DEEP: Watershed Based Plans

Watershed Based Plans and Watershed Management Plans

Development of a watershed management plan is a key step in Watershed Management, leading to restoration of a polluted or otherwise impaired waterbody.  Development and implementation of these plans to focus on addressing a specific nonpoint source impairment identified on DEEP's Integrated Water Quality Report to Congress qualifies them as Watershed Based Plans, with the ultimate goal of reducing or removing the impairment, so the waterbody can meet Water Quality Standards, and be removed from the list.  US EPA has described Nine Elements that must be addressed in an approved Watershed Based Plan to qualify for funding under Section 319 of the Clean Water Act.  Watershed management plans can widen the scope of Watershed Based Plans by addressing other water and land resource issues on a watershed scale, above and beyond the specific impairment identified on DEEP's Impaired Waters List.

CT DEEP has developed a CT DEEP Clean Water Act Grant Guidance Watershed Based Plan Checklist  that will be required for grant recipients to receive DEEP Clean Water Act Funding for Watershed Based Plan development for years 2010 and beyond.  It will also be useful for authors of Plans funded in previous years to review and complete the checklist to help keep them on track to meet DEEP and EPA's expectations for Watershed Based Plan development.

Nonpoint source (NPS) pollution is a complex problem.  Many of Connecticut's waterbodies are classified as impaired, due to exceedance of a specific water quality parameter, such as indicator bacteria or nutrients from nonpoint sources of pollution.  Management Practices can address a wide spectrum of NPS pollutants to maximize their value to water quality and the environment as a whole. 

One of the most important goals of the DEEP Watershed Management Program is to assist in the development of comprehensive watershed management plans, to protect and restore water quality and conserve and manage water resources, by guiding local land use decision making, and enhancing pollution prevention programs.  Contact your DEEP Watershed Manager for further assistance.  It is recommended that all watershed management plans for impaired or threatened basins include all nine elements of a Watershed Based Plan to ensure eligibility for 319 funding.

Examples of Watershed Management Plans and other watershed planning documents that have been produced in Connecticut are available for download.  Watershed Based Plans listed in Connecticut serve as models for plan development in additional watersheds.  In addition, several watershed managment plans produced prior to inception of the Nine Element approach for Watershed Based Plans, are available.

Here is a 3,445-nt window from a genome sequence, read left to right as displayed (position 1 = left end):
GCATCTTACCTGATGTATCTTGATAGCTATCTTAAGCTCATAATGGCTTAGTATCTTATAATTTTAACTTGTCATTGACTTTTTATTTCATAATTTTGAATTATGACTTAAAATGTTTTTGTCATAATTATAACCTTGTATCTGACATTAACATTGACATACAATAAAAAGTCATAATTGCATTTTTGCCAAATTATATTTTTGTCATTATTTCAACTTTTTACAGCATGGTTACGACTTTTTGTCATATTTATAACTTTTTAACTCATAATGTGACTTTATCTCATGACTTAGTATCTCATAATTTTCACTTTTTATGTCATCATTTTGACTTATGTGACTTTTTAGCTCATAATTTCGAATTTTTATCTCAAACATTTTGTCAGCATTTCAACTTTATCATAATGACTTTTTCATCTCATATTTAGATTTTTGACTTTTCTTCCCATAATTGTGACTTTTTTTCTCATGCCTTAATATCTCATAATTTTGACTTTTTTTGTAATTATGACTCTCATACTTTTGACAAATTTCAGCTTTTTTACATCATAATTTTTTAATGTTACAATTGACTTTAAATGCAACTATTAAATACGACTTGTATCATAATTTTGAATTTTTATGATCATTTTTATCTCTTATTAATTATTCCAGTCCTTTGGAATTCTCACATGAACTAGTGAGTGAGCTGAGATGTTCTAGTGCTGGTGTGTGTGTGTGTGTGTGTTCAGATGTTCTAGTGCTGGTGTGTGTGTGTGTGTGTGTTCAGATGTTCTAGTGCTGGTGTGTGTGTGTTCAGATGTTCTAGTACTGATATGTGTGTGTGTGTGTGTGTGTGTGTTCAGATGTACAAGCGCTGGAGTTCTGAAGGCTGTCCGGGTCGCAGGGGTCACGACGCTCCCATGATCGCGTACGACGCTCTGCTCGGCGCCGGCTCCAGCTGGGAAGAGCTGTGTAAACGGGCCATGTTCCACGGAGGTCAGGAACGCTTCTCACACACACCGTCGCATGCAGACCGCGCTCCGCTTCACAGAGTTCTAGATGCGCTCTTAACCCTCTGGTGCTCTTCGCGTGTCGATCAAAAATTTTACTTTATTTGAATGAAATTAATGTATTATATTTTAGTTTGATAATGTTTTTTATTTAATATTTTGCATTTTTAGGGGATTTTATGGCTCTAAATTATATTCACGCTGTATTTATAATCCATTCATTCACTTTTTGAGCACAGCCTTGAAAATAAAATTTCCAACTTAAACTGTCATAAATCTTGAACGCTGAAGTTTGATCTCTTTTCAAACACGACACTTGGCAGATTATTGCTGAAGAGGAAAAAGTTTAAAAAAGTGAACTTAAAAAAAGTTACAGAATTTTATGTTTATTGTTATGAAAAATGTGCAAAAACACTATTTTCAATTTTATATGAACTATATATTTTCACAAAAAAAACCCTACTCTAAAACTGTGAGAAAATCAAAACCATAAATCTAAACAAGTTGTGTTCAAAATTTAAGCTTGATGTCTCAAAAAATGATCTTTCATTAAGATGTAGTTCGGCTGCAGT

Detailed guidance is contained in the following report: 

EPA Handbook for Developing Watershed Plans to Restore and Protect Our Waters  and accompanying Factsheet

EPA has also developed a web-based Watershed Plan Builder which guides planners through, and creates a detailed outline for, a Watershed Based Plan. 

The Nine Elements that must be included in an EPA-approved Watershed Based Plan are: 

  1. IMPAIRMENT   An identification of the causes and sources of pollution, that will need to be controlled to achieve the load reductions estimated to fix the impairment, and to achieve any other watershed goals identified in the watershed-based plan.
  2. LOAD REDUCTION   An estimate of the load reductions expected for the management measures described.  Several models have been developed including AVG-WLF and Sparrow.  Modeling can be simple or quite complex depending on the application.  Spreadsheets and landcover mapping are typically employed in these models to estimate load reductions.
  3. MANAGEMENT MEASURES   A description of the NPS management measures that will need to be implemented to achieve the estimated load reductions. (include a map or detailed description).
  4. TECHNICAL & FINANCIAL ASSISTANCE   An estimate of the amounts of technical and financial assistance needed, and/or the sources and authorities that will be relied on, to implement this plan.
  5. PUBLIC INFORMATION & EDUCATION   An information/education component that will be used to enhance public understanding of the project and encourage their early and continued participation in selecting, designing, and implementing the NPS management measures that will be implemented.
  6. SCHEDULE   An expedited schedule for implementing NPS management measures identified.
  7. MILESTONES   A description of interim, measurable milestones for determining whether NPS management measures or other controls are being implemented.
  8. PERFORMANCE   Criteria to determine whether loading reductions are being achieved over time, and if progress is being made towards attaining water quality standards and, if not, the criteria to determine if this plan, or a related TMDL, needs to be revised.
  9. MONITORING   A monitoring component to evaluate the effectiveness of the implementation efforts over time.

Watershed Based Plans share common elements with Total Maximum Daily Load Analyses (TMDLs), and in many cases, it would be possible to build upon existing TMDLs to produce Watershed Based Plans or vice-versa.

Other guidance for producing Watershed Based Plans and Watershed Management Plans can be found at numerous websites including:

Center for Watershed Protection Urban Subwatershed Restoration Series

CTIC: Conservation Technology Information Center at Purdue University

New Jersey Watershed Management Program's Watershed-based Implementation Plan page